The problem is that levies don’t stay at the projected position. All levies increase, usually in keeping with CPI, but levies in new buildings increase quicker as the real cost of running the body corporate becomes apparent.

Evoque Kelvin GroveSome developers are taking this into account and are building with a view to keeping costs low. The Evoque development in Kelvin Grove for example is a low rise building with no gym and no pool and 20 units. Best of all levies are just $1,500 per year or around $28 per week.

A low levy body corporate will likely attract a lot of investors.

It’s a different story when you’re choosing somewhere to live though, where the things that likely affect decisions to buy are location, size, design and facilities, all the things that drive levy costs.


A little knowledge can go a long way

I see so many stressful and frustrating issues in body corporate records that result from simple misunderstandings it hurts my head. If I could do one thing to help it would be to teach everyone the basic rules, so they can avoid all these dramas.

With that in mind I've put together a short eBook that sets out the basics everyone owning in a body corporate really should know. It won't make those big issues go away, but it will give you a firm grounding from which to communicate.

It's completely free, so please, download it now!

Download Now


  1. vyrene smith says:

    How do I go about obtaining information to compare the fees I pay with other similar arrangments in the same city

    • Hi Vyrene

      Body corporate fees are private information so it’s not possible to compare amounts. Its much like asking people what they get paid.

      For instance today I prepared three contract documents. One had levies of $3,300 per annum (a house in an exclusive community) and the other two around $9,000 (both smaller, ocean front blocks).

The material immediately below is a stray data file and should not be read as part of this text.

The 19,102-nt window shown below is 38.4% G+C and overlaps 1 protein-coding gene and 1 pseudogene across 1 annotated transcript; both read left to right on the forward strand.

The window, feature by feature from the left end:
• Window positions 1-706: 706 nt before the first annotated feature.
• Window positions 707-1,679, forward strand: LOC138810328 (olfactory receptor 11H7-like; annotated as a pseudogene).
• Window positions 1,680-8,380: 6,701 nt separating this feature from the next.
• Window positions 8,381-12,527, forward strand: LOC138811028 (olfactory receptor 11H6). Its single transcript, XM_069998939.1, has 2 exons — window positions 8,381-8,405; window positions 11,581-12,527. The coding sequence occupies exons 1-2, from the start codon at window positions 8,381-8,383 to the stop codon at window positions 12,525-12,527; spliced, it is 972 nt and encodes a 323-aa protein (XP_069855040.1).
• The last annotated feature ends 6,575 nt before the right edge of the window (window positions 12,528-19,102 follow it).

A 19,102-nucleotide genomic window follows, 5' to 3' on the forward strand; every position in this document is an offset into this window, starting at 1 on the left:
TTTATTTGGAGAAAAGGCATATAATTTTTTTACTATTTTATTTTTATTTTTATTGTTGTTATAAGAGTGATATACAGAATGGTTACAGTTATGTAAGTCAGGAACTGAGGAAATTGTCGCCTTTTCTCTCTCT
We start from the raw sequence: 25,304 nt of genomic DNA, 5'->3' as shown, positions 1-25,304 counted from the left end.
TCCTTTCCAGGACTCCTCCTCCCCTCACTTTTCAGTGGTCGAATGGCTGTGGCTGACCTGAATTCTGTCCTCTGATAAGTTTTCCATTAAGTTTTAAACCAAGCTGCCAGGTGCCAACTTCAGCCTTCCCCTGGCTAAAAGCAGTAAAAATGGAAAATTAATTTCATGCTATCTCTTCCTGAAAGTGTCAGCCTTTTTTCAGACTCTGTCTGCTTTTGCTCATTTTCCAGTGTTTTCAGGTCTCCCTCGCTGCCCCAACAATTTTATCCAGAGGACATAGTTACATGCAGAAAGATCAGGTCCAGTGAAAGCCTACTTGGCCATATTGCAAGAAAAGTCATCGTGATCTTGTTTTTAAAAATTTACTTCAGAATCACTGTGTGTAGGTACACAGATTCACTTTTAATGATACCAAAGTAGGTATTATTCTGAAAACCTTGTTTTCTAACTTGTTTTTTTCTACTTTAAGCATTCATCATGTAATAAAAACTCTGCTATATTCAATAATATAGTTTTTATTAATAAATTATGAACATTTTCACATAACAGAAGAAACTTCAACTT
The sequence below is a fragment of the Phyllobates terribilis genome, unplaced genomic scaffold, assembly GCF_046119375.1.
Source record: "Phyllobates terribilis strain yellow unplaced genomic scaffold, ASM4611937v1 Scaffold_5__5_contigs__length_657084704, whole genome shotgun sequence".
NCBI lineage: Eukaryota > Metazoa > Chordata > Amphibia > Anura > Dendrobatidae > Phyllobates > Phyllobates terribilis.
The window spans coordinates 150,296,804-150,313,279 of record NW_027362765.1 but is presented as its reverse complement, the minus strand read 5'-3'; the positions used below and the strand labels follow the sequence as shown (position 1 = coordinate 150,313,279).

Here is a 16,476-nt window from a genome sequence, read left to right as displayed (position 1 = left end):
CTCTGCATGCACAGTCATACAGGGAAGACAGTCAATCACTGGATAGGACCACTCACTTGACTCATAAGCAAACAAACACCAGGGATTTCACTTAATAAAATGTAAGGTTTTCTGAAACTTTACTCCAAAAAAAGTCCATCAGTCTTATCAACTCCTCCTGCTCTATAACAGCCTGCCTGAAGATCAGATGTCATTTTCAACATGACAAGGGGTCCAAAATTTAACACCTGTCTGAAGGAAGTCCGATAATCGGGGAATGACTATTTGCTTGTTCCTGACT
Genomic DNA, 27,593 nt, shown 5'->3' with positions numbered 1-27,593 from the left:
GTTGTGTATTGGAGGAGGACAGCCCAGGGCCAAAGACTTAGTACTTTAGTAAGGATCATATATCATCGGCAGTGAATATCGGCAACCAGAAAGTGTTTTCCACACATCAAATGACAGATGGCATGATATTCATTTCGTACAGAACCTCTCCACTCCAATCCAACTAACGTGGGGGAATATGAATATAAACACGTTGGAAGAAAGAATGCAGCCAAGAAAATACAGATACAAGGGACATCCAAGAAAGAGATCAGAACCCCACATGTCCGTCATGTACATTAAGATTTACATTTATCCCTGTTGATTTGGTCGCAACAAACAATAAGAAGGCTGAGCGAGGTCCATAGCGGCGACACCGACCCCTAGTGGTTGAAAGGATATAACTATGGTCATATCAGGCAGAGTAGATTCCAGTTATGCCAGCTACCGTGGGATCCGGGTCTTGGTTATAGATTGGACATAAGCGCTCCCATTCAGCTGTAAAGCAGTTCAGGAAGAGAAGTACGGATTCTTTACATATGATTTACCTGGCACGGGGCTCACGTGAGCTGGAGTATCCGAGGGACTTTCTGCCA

If you’re buying a townhouse in a gated complex expect between $1,000 and $4,000 per annum.

      If it’s a three story walk up expect between $2,000 and $7,000 per annum.

      An apartment in a large building will run somewhere between $4,000 – $10,000 per annum.

      More individual stuff, like absolute beach front or super duper amenities and you can expect anything. Most do not go over $10,000.

      And of course none of that takes into account things like condition of the scheme, ongoing disputes, poor management, or even excellent management and condition, all things that will impact on the levies.

      Your decision needs to be how much am I prepared to pay for the amenities that are on offer?

      • I think there should be some form of transparency as to expected costs and some commentary available around whether the costs are reasonable and take into consideration future costs as well. For example, I heard of a multi-unit development selling with artificially low body-corp fees which were simply unsustainable to maintain a quality environment and had to be reviewed upwards later down the track to future-proof it against nasty surprises. The builder had set the fees low to encourage quicker sales – so there needs to be an acid test available to keep this kind of “marketing” honest.

        • Hi Roger

          Taking advantage of the transparency available is what I do. Purchasers are allowed to access the records of the scheme including the statutorily required forecast of future costs. As a strata professional I am appointed in purchasers stead to look at the records and provide commentary.

          All Developers try and keep body corporate levies as low as possible, as much to save their bottom line since they’re responsible for the bulk of levies in the beginning. And to be fair it literally does cost less to run a brand new building that’s half empty than one that’s full and in need of upkeep. Hence the levies are less.

          Another key problem is the condition of the building once complete. Compare two of the searches I’ve done this week; same sort of building and same age. One has significant building defects and one does not. One has an engaged committee one does not. These are all things that will impact on the bottom line, hence the levies, but cannot be factored for in a forecast.

          I agree that a “rule of thumb” around levy prices would be most helpful for lot owners. There are simply too many variables that can impact levies for anything but the roughest generalisations as the ones I made above.


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  2. […] corporate levies differ vastly from scheme to scheme and are a reflection of several factors […]